From the beginning of time there have been laws, there have been tools that can be used as weapons, including firearms. There has been good and evil. There have been two distinct and competing impulses that exist among humans, one, the instinct to live by the law, to act peacefully except in matters of self defense, to follow moral commands for the good of the group and the other, the instinct to gratify one's immediate desires without adherence to any such law or moral code, using violence, not as a means of protection, but to simply to obtain supremacy over others or force one's will on someone without defense.

Even as children we were exposed to both types of behavior.  How we reacted to it, how we CHOSE which behavior was acceptable, was due to the example set, not just by society, but by our parents.
Our parents talked to us, not as our "friends" but as our parents.  They knew who we played with, who we talked to, and if one of the neighborhood kids exhibited aggressive, bullying behavior, the mothers all knew it and made sure the bully's mother and father were aware. We didn't not worry about "emphasizing" or "understanding" them or "reasoning" with them, nor were we conditioned to blame ourselves because they were the way they were.

If  their Mom or Dad didn't get them in line through societal pressure, we weren't adverse to a well placed punch in the nose when they attacked again. We usually didn't have to, bullies were handled without patience and kids who were a danger to themselves or others weren't sent back out to the sandbox with the innocents with a "you're special" talk and some meds.  They were put where they could do no harm.
 
The rest of us? Well, most of us worried more about what happened by Dad when we got home from school after misbehaving there, than any punishment another kid could give out. Our Dad's were, with few exceptions, veterans, they were present, society not yet promoting the belief that one doesn't need a Dad around to grow up well rounded, simply a check, which the government can provide, right? We had  parents who were hands on parents, hands calloused with hard work and scarred from their own mistakes.
I can tell you there was more than one bit of mischief I would have gotten into had not I feared my Dad finding out.

The abandon and innocent glee that was childhood, remains forever lodged in my mind, just as do those lessons, even the painful ones. I put my hands up to my nose and smell the faint, clean scent of soap, something so plain and simple, much like what once stood for truth. Today, I am trusted with the safety of others, with sharp implements, weapons, power tools and another's honorable heart. But what guides me to maintain that trust, is not a law, it is not the dictate of a ruling body, it is bound in me by the honor of the past and the examples of my upbringing.
I hold the bar of Ivory soap up to my nose one last time, the scent calling to mind days of innocence never to be obtained again, innocence we as a society lost yet again so very  recently.  I put a bar in the guest bathroom, I put one in my shower, where it will be used to cleanse, mud, muck and occasionally, blood.

There is much we can be cleansed of, by the Water and by His blood, but there some things formed in the soul, which can not be bound by man, or removed with reason, things for which we should always be ready. For there will always be those whose capabilities for harm we can not always fathom but we should always dread. For  that I am armed with not just the Second Amendment, but the blued steel of eternal vigilance.

 - Brigid

8 comments:

Chip said...

My Dad always told us not to call from the Police station because he wouldn't come bail us out. We were way more afraid of Dad than we were of the Police so we never tested that statement. Seems our parents learned from the same parenting model.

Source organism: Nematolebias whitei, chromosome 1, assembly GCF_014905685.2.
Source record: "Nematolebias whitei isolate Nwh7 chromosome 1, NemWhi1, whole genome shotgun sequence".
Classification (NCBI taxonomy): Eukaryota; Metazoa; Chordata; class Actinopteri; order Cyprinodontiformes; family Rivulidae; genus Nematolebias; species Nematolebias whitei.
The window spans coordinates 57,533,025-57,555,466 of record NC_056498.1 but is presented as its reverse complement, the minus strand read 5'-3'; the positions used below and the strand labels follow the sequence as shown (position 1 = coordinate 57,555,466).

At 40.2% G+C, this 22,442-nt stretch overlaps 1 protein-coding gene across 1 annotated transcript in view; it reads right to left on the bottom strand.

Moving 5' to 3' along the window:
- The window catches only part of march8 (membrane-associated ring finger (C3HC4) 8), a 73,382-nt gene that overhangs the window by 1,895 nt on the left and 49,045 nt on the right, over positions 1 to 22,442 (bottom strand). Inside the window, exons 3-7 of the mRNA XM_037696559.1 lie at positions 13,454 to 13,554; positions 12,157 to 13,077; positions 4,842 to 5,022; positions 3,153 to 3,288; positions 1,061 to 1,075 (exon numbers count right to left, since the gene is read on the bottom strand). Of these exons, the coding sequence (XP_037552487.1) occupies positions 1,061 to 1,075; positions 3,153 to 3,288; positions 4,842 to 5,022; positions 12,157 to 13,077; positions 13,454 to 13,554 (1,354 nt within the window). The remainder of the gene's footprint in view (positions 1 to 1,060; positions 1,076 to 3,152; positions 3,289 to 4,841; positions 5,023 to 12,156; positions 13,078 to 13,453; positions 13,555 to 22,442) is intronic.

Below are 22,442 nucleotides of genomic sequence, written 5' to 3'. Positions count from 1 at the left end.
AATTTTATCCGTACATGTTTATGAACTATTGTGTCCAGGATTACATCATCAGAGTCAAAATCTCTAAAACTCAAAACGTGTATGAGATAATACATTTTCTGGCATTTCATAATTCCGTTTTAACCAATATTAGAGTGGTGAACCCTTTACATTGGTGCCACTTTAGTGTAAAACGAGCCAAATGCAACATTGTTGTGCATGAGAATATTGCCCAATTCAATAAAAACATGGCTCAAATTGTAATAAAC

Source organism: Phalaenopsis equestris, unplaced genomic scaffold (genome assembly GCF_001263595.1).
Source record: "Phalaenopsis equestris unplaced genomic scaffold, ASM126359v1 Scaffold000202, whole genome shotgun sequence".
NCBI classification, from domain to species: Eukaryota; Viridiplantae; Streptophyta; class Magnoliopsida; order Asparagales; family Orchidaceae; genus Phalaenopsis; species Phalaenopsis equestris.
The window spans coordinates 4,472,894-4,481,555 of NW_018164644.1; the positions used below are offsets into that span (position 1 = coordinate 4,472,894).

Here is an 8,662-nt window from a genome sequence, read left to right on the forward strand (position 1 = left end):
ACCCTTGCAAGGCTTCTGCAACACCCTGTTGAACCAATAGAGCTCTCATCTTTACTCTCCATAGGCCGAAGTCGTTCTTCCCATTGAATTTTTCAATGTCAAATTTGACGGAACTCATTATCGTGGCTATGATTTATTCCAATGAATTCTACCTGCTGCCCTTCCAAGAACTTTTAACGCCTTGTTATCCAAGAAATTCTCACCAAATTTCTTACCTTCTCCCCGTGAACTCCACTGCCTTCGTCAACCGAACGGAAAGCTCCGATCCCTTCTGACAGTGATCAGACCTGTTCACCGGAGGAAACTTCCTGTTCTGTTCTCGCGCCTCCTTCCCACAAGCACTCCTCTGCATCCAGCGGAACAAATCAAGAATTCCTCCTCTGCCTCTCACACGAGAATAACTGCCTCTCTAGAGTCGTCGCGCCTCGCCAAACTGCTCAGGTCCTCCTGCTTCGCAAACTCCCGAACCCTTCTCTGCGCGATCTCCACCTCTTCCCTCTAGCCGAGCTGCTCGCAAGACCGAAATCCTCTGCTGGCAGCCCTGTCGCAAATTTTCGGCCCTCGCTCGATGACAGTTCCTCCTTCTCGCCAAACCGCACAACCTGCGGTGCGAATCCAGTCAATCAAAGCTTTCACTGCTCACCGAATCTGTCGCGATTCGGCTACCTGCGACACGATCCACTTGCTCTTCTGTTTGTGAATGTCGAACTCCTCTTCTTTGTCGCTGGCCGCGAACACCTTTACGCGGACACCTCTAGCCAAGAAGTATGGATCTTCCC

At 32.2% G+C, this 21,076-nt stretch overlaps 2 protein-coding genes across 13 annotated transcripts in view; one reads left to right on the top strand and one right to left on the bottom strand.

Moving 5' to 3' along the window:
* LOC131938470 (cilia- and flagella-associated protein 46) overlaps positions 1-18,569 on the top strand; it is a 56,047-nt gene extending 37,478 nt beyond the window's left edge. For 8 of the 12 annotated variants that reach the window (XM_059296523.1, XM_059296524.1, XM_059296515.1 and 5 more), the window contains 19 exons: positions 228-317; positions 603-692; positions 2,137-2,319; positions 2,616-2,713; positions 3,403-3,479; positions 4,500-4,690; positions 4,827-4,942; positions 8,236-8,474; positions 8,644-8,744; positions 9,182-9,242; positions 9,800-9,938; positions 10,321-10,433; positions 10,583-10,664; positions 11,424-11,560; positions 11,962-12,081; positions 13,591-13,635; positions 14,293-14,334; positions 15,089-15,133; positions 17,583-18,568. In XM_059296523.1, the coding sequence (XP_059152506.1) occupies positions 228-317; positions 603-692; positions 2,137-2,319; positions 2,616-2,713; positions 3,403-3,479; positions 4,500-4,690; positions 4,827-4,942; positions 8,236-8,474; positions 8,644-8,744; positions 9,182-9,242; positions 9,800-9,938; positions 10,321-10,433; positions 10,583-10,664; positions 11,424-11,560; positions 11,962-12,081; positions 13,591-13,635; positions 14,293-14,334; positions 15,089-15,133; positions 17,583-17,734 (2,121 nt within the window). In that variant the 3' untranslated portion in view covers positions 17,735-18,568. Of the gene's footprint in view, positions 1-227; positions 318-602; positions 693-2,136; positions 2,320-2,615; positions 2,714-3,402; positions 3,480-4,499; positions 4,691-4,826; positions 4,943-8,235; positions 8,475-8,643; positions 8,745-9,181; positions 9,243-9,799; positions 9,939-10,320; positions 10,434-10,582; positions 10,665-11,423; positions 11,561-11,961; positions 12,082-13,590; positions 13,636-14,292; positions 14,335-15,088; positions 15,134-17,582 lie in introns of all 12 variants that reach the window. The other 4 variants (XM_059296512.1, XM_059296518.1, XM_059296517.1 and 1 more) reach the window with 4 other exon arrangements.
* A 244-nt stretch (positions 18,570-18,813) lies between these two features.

Sherry said...

Amen.

Rob said...

Glad you did not go near St. Louis and that you are safe.

Keads said...

Ivory soap is here. I remember my Grandmother pulling me out of the tub way back when and the fact that the house only recently HAD a bathroom four decades ago escaped me until recently.

A different world now. I at times long for the past but am grounded in the lessons taught then and willingly face the future. Only with embracing the past and finding friends here that share the same principles would that be possible.

Have a great night.

John Peddie (Toronto) said...

"There are no laws that will prevent what a mind unbound by honor, ethics or the value of others can destroy, when their own worth is predicated on unlimited attention and no accountability."

I have never seen that basic premise expressed so well.

As kids, we had a way of dealing with a "spoiled brat" playmate, but when an entire generation is spoiled,ostracism isn't feasible.

Roscoe said...

I stayed at the [business-class hotel chain] in Fairview Heights outside St. Louis a few years ago, just down the street from the IRS and, I'm sure, other Secret Squirrel buildings.

Having grown up in FL and spent time in and around Dade County, that area of IL didn't strike me as "dangerous" in comparison, but within a year of my visit, two nationally-reported race-related violent incidents took place at, respectively, a big box store and restaurant located within visual distance of where I parked my car in the hotel parking lot.

Be careful in that part of The Range. Hopefully the current Chicago mayor doesn't get ambitious and decide to run for Governor. There goes CCW. :)

Ad absurdum per aspera said...

Never got the soap treatment, but when I was small, Mom had a talk with Dad about words and expressions that should have been left in the factory and/or paratroopers. Too late!

The worries were not the tender sensibilities of the clergy, though. The one time we had a pastoral visit, Dad and the priest discovered that the interests they had in common included spirits as well as spirituality, and delved into both deep into the night.

(The pastor survived the drive home, though nobody thought much about that in those days. Turns out that several years later, after we'd moved along, he had a three decade career in South America, then came back to organize a burgeoning need in that part of the Midwest -- a Spanish speaking ministry. He's retired now but still listed on directories. The search engine is an amazing thing...)

Brigid said...

Chip - we heard that too. Seeing as our Mom had been the local Deputy Sheriff for many years, it was easy for her to have them keep an eye on us.

Sherry - thanks

Rob - I'll wait a month, just a visit with another work location that can wait.

Keads - I'm glad those of us here have these shared pasts.

John Peddie - well thank you. Oh yes we had our ways of dealing with them as well. :-)

Keads - most of the governors end up in prison. He'd probably not be any different.

Ad Absurdum - the pastor sounds like a very unique individual